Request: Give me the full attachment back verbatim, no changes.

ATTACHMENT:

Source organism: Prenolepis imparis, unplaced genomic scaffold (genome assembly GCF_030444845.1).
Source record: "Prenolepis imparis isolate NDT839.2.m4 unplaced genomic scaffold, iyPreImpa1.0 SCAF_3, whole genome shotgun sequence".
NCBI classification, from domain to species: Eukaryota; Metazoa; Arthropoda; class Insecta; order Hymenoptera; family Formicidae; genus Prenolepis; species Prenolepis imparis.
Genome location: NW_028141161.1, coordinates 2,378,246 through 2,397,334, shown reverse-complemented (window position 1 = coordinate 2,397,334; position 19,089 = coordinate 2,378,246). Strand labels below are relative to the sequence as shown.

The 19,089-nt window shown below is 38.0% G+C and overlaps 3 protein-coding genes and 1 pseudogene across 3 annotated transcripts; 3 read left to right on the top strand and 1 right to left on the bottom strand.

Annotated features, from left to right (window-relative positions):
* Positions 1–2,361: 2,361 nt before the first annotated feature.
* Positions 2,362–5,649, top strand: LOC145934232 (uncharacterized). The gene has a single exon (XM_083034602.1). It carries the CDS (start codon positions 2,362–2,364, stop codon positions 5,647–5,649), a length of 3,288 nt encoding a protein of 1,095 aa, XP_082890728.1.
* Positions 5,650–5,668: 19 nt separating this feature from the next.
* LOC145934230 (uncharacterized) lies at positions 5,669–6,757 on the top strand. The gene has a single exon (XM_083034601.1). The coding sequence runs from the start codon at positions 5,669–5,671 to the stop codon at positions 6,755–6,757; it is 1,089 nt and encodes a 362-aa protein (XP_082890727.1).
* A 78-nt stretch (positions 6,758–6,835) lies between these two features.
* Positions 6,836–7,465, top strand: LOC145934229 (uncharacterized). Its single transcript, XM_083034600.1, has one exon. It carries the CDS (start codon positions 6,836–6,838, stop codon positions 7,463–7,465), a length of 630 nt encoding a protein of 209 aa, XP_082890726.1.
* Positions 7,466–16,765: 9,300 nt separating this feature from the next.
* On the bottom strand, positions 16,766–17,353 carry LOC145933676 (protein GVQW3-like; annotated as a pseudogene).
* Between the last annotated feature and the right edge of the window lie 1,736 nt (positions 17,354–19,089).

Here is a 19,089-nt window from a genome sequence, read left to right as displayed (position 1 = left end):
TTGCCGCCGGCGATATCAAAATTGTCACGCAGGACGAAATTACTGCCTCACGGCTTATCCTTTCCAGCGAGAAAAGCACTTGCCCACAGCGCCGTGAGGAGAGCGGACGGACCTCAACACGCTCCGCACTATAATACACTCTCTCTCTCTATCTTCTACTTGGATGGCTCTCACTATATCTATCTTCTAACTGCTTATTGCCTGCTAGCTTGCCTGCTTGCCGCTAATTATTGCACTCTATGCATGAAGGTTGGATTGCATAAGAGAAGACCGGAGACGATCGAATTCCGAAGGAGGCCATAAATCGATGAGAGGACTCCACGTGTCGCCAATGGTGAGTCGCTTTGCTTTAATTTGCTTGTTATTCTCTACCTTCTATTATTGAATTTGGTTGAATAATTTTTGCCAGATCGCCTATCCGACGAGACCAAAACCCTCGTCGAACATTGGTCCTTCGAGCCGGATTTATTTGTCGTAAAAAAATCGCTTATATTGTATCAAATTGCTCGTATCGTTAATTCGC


Source organism: Prenolepis imparis, unplaced genomic scaffold (genome assembly GCF_030444845.1).
Source record: "Prenolepis imparis isolate NDT839.2.m4 unplaced genomic scaffold, iyPreImpa1.0 SCAF_3, whole genome shotgun sequence".
NCBI classification, from domain to species: Eukaryota; Metazoa; Arthropoda; class Insecta; order Hymenoptera; family Formicidae; genus Prenolepis; species Prenolepis imparis.
Genome location: NW_028141161.1, coordinates 2,378,246 through 2,397,334, shown reverse-complemented (window position 1 = coordinate 2,397,334; position 19,089 = coordinate 2,378,246). Strand labels below are relative to the sequence as shown.

The 19,089-nt window shown below is 38.0% G+C and overlaps 3 protein-coding genes and 1 pseudogene across 3 annotated transcripts; 3 read left to right on the top strand and 1 right to left on the bottom strand.

Annotated features, from left to right (window-relative positions):
* Positions 1–2,361: 2,361 nt before the first annotated feature.
* Positions 2,362–5,649, top strand: LOC145934232 (uncharacterized). The gene has a single exon (XM_083034602.1). It carries the CDS (start codon positions 2,362–2,364, stop codon positions 5,647–5,649), a length of 3,288 nt encoding a protein of 1,095 aa, XP_082890728.1.
* Positions 5,650–5,668: 19 nt separating this feature from the next.
* LOC145934230 (uncharacterized) lies at positions 5,669–6,757 on the top strand. The gene has a single exon (XM_083034601.1). The coding sequence runs from the start codon at positions 5,669–5,671 to the stop codon at positions 6,755–6,757; it is 1,089 nt and encodes a 362-aa protein (XP_082890727.1).
* A 78-nt stretch (positions 6,758–6,835) lies between these two features.
* Positions 6,836–7,465, top strand: LOC145934229 (uncharacterized). Its single transcript, XM_083034600.1, has one exon. It carries the CDS (start codon positions 6,836–6,838, stop codon positions 7,463–7,465), a length of 630 nt encoding a protein of 209 aa, XP_082890726.1.
* Positions 7,466–16,765: 9,300 nt separating this feature from the next.
* On the bottom strand, positions 16,766–17,353 carry LOC145933676 (protein GVQW3-like; annotated as a pseudogene).
* Between the last annotated feature and the right edge of the window lie 1,736 nt (positions 17,354–19,089).

Here is a 19,089-nt window from a genome sequence, read left to right as displayed (position 1 = left end):
TTGCCGCCGGCGATATCAAAATTGTCACGCAGGACGAAATTACTGCCTCACGGCTTATCCTTTCCAGCGAGAAAAGCACTTGCCCACAGCGCCGTGAGGAGAGCGGACGGACCTCAACACGCTCCGCACTATAATACACTCTCTCTCTCTATCTTCTACTTGGATGGCTCTCACTATATCTATCTTCTAACTGCTTATTGCCTGCTAGCTTGCCTGCTTGCCGCTAATTATTGCACTCTATGCATGAAGGTTGGATTGCATAAGAGAAGACCGGAGACGATCGAATTCCGAAGGAGGCCATAAATCGATGAGAGGACTCCACGTGTCGCCAATGGTGAGTCGCTTTGCTTTAATTTGCTTGTTATTCTCTACCTTCTATTATTGAATTTGGTTGAATAATTTTTGCCAGATCGCCTATCCGACGAGACCAAAACCCTCGTCGAACATTGGTCCTTCGAGCCGGATTTATTTGTCGTAAAAAAATCGCTTATATTGTATCAAATTGCTCGTATCGTTAATTCGC